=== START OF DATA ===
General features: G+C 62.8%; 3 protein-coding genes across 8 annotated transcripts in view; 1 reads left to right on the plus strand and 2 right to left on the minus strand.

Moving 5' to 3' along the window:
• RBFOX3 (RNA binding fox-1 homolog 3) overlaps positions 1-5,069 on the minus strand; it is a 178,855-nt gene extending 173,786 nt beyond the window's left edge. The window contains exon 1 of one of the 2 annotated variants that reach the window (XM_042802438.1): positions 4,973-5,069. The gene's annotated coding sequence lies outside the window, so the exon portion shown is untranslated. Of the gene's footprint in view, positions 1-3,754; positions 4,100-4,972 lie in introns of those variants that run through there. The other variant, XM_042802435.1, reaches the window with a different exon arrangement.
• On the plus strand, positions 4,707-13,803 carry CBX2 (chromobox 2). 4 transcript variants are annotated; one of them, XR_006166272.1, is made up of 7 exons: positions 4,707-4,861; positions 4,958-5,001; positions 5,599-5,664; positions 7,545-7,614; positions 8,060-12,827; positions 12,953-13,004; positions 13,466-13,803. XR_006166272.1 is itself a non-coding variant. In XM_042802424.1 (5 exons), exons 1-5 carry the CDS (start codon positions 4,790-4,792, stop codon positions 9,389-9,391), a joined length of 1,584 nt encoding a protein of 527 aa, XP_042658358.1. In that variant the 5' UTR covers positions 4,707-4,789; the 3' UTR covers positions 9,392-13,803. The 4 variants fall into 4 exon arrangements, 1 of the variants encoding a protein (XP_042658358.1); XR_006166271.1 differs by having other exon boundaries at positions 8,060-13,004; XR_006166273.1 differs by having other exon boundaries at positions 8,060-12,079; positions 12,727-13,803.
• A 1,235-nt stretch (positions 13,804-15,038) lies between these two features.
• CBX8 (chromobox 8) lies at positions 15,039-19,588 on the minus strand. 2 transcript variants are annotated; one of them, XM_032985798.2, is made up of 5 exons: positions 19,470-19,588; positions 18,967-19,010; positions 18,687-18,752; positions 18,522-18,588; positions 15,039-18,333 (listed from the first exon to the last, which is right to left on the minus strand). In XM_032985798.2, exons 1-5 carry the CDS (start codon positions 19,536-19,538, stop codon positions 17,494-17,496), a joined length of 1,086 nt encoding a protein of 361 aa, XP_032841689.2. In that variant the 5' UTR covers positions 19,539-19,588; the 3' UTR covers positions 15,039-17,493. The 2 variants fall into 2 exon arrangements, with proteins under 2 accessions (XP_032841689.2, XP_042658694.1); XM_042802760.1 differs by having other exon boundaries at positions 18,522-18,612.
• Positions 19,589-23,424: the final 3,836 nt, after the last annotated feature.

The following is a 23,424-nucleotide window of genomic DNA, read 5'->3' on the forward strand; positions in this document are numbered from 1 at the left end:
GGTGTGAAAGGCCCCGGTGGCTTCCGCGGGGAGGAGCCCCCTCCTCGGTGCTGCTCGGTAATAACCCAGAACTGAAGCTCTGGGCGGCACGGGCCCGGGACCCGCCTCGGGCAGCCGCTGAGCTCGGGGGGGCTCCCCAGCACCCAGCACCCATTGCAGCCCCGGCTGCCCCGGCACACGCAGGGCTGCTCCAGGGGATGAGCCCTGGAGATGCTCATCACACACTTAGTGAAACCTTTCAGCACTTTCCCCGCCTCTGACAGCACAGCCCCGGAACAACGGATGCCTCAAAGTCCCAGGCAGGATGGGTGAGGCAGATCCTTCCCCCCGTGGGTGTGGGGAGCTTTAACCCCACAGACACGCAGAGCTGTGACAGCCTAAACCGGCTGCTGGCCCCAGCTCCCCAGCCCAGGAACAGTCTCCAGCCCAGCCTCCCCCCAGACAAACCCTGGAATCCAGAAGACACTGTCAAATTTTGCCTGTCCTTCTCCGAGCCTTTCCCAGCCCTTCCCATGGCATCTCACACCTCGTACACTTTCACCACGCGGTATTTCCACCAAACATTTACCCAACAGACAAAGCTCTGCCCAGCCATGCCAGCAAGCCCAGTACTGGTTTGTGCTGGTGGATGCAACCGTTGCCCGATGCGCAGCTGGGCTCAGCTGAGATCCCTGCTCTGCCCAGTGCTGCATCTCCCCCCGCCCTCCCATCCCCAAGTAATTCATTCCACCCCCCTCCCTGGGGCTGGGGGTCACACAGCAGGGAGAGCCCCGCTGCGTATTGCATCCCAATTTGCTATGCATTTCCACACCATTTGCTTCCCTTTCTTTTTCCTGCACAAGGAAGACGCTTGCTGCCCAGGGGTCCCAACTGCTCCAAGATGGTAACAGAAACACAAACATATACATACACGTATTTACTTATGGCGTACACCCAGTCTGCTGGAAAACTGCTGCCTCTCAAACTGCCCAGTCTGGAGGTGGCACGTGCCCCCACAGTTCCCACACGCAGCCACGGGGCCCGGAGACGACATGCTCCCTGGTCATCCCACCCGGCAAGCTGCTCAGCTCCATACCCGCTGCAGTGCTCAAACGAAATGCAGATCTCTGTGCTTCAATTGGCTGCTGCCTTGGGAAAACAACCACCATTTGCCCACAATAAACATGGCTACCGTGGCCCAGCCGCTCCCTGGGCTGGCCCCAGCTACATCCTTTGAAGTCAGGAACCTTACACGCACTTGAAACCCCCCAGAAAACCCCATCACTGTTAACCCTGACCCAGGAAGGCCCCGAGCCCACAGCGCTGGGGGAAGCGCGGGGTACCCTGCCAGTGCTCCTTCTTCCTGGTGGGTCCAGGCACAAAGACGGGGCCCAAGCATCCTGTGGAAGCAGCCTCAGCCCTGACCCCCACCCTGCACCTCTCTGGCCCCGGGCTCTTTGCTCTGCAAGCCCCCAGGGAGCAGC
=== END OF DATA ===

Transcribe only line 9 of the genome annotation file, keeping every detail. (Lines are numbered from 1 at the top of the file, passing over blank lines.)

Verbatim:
GGTGTGAAAGGCCCCGGTGGCTTCCGCGGGGAGGAGCCCCCTCCTCGGTGCTGCTCGGTAATAACCCAGAACTGAAGCTCTGGGCGGCACGGGCCCGGGACCCGCCTCGGGCAGCCGCTGAGCTCGGGGGGGCTCCCCAGCACCCAGCACCCATTGCAGCCCCGGCTGCCCCGGCACACGCAGGGCTGCTCCAGGGGATGAGCCCTGGAGATGCTCATCACACACTTAGTGAAACCTTTCAGCACTTTCCCCGCCTCTGACAGCACAGCCCCGGAACAACGGATGCCTCAAAGTCCCAGGCAGGATGGGTGAGGCAGATCCTTCCCCCCGTGGGTGTGGGGAGCTTTAACCCCACAGACACGCAGAGCTGTGACAGCCTAAACCGGCTGCTGGCCCCAGCTCCCCAGCCCAGGAACAGTCTCCAGCCCAGCCTCCCCCCAGACAAACCCTGGAATCCAGAAGACACTGTCAAATTTTGCCTGTCCTTCTCCGAGCCTTTCCCAGCCCTTCCCATGGCATCTCACACCTCGTACACTTTCACCACGCGGTATTTCCACCAAACATTTACCCAACAGACAAAGCTCTGCCCAGCCATGCCAGCAAGCCCAGTACTGGTTTGTGCTGGTGGATGCAACCGTTGCCCGATGCGCAGCTGGGCTCAGCTGAGATCCCTGCTCTGCCCAGTGCTGCATCTCCCCCCGCCCTCCCATCCCCAAGTAATTCATTCCACCCCCCTCCCTGGGGCTGGGGGTCACACAGCAGGGAGAGCCCCGCTGCGTATTGCATCCCAATTTGCTATGCATTTCCACACCATTTGCTTCCCTTTCTTTTTCCTGCACAAGGAAGACGCTTGCTGCCCAGGGGTCCCAACTGCTCCAAGATGGTAACAGAAACACAAACATATACATACACGTATTTACTTATGGCGTACACCCAGTCTGCTGGAAAACTGCTGCCTCTCAAACTGCCCAGTCTGGAGGTGGCACGTGCCCCCACAGTTCCCACACGCAGCCACGGGGCCCGGAGACGACATGCTCCCTGGTCATCCCACCCGGCAAGCTGCTCAGCTCCATACCCGCTGCAGTGCTCAAACGAAATGCAGATCTCTGTGCTTCAATTGGCTGCTGCCTTGGGAAAACAACCACCATTTGCCCACAATAAACATGGCTACCGTGGCCCAGCCGCTCCCTGGGCTGGCCCCAGCTACATCCTTTGAAGTCAGGAACCTTACACGCACTTGAAACCCCCCAGAAAACCCCATCACTGTTAACCCTGACCCAGGAAGGCCCCGAGCCCACAGCGCTGGGGGAAGCGCGGGGTACCCTGCCAGTGCTCCTTCTTCCTGGTGGGTCCAGGCACAAAGACGGGGCCCAAGCATCCTGTGGAAGCAGCCTCAGCCCTGACCCCCACCCTGCACCTCTCTGGCCCCGGGCTCTTTGCTCTGCAAGCCCCCAGGGAGCAGC